Led Zeppelin was probably the window into open tunings for me before anything, though. Led Zeppelin III and Physical Graffiti and all of their mid-period stuff was very influential to me, and I feel like I owe as much to Jimmy Page as I do to John Fahey. I have a problem with the aesthetic they embodied in a lot of ways, and I acknowledge that they pilfered a lot of their stuff, but as a player, Jimmy Page was a window for so many people into more obscure music and folk music. I found out about Fairport Convention through Led Zeppelin, and that was a huge thing for a lot of people, even back then.
With all of the open tunings, do you change string gauge often?
No, I use light gauge and sometimes tuning the B string down in a light gauge is a little tricky, but I don’t want to start using hybrid sets. When I tune the G back up to A, it really helps to have lighter gauge strings for stability.
Your fingerstyle technique is really advanced. How did you go about making the transition as someone that came up as a pick player?
I still consider myself a pick player, to a degree. I started out with Travis-style picking and then started learning different patterns. I wasn’t exactly trained in any particular way, but I put in the most work learning different triplet patterns and different thumb patterns. It’s still a developing thing—I’m just now starting to incorporate the ring and the pinky finger on my right hand.
In my experience, the best vintage Martins are those that have been through a lot and been pieced back together a few times.
Oh, totally! There’s something about those guitars that the more lived-in they are, the better they get. It’s like how designer denim or good cowboy boots become this thing now where you buy a pair and wear it for life and it’s supposed to mold to your body in this quasi-parasitical, hive-mind way, and those guitars are part of that and become a part of you.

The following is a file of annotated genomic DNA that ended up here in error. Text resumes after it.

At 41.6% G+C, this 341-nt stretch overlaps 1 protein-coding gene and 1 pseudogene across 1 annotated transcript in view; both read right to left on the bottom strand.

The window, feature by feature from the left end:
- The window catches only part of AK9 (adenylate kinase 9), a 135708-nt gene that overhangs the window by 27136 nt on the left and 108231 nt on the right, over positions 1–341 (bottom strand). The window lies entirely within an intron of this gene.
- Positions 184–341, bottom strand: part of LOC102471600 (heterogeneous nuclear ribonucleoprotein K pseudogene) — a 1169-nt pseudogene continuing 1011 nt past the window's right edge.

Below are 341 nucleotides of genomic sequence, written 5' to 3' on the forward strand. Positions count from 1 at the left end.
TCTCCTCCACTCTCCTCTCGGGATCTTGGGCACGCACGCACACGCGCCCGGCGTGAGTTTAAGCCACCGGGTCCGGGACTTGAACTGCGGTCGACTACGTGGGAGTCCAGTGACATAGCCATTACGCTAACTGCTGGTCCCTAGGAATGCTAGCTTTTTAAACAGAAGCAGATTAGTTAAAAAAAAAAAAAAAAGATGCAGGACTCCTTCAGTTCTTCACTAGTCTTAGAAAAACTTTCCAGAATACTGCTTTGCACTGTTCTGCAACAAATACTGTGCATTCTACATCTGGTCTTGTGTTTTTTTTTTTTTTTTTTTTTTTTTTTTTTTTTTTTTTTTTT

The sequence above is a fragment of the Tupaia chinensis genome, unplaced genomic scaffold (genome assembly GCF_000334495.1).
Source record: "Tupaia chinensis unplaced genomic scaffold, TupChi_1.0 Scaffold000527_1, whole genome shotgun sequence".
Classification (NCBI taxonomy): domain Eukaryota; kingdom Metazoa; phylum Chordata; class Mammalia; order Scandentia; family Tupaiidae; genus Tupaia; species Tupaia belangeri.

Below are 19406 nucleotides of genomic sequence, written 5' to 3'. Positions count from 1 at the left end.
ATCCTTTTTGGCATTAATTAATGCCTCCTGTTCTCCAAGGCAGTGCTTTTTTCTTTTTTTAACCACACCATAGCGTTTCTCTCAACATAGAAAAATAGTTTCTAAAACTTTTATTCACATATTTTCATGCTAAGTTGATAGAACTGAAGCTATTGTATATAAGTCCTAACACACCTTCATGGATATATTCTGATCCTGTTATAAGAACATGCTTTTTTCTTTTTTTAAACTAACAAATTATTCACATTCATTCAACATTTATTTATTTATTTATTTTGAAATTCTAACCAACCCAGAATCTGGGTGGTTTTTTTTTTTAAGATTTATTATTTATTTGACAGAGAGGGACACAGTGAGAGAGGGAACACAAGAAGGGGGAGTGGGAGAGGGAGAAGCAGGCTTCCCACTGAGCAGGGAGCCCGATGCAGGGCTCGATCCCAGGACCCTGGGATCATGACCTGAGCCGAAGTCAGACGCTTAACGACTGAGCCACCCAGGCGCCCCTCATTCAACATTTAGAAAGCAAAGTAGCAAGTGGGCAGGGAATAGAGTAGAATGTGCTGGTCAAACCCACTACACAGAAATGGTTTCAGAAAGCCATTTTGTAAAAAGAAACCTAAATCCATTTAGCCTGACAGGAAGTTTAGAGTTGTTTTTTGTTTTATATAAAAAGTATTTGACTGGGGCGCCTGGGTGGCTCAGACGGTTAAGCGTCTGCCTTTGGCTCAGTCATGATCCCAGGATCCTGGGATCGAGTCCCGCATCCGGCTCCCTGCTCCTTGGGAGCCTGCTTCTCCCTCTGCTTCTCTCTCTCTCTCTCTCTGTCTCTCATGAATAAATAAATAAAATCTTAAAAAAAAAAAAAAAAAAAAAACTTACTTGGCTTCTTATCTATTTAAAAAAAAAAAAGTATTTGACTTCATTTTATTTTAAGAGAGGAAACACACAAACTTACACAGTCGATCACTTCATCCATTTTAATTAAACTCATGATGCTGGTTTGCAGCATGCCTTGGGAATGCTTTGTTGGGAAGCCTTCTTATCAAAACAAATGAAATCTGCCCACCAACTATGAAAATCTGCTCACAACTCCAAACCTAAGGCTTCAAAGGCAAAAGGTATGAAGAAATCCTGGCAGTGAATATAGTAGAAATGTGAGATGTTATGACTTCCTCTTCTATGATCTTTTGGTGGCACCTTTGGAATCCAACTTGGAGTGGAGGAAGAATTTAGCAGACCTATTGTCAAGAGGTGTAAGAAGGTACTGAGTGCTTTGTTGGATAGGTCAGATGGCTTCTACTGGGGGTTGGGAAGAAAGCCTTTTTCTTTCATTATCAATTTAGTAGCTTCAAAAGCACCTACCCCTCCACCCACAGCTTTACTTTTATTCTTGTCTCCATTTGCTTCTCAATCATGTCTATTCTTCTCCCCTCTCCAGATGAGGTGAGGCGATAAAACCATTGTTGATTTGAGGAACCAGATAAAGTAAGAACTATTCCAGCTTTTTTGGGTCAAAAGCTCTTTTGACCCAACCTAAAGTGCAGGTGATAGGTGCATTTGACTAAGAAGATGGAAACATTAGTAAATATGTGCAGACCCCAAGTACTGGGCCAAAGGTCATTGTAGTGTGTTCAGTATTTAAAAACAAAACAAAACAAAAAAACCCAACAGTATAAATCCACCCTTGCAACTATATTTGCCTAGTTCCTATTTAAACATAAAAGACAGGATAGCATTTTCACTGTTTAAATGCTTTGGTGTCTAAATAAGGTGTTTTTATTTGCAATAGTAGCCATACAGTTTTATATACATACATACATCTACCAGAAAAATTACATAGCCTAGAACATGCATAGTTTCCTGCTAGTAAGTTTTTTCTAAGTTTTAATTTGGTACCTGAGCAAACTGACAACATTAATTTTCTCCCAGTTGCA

You grew up in Nashville with some seriously heavy-hitting professional songwriters for parents. How did that upbringing shape your songcraft?
My dad, Dan Tyler, started working with Eddie Rabbitt in the ’70s, and my mom Adele is a songwriter also. [Editor’s note: Adele and Dan Tyler penned hits individually and together for such artists as LeAnn Rimes and the Oak Ridge Boys.] Growing up in Nashville, there’s an innate respect for approaching music in a very craftsman-like way. There are wildly talented people where I live in L.A., but there’s a thing where people there talk a lot about what they’re doing and their process, and Nashville has a thing where people just do stuff without the conversation or fanfare. As much as celebrity culture is a part of Nashville, there’s this side of the music business there with people like my parents who stay behind the scenes and make it happen—songwriters, session players, producers—and they’re often kind of anonymous. I think of Reggie Young, who just passed away, and he’s one of my guitar heroes and he played on songs like “Son of a Preacher Man” and “Suspicious Minds”—some of the most memorable songs of all time—and he could walk into any coffee house in Nashville and people wouldn’t have known who he was.
There’s an aspect of Nashville that’s very humbling, and that is that no matter how good you are, there’s always someone better than you there. They might be 20 years old or they might be 80, and these guys all play together and things like age don’t separate people there—it’s about your skill. Even the major country stars like Vince Gill and Keith Urban are way, way better guitarists than many who do it full time. Keith Urban is as good a player as someone like Slash—but guitar is like the third thing on his agenda as a musician.
The thing that Nashville and my parents’ work instilled in me is a sense of being humble. In the indie and alt-rock underground world, there’s all of this self-importance. I think people in that world love to lean on words like virtuoso because we’re all wildly insecure since our music isn’t necessarily all that commercial. It doesn’t mean such music isn’t just as valid as anything else, but most of us aren’t virtuosos. If you’re confident about your voice, you’re good. It’s like being a singer: You look at someone like Sinatra who isn’t about technicality—his timbre and timing and personality supersedes pitch and range and such. I try to look at guitar playing like that.
William Tyler performs “Call Me When I’m Breathing Again”—a track from Goes West—with electric guitar accompaniment by Hand Habits’ Meg Duffy.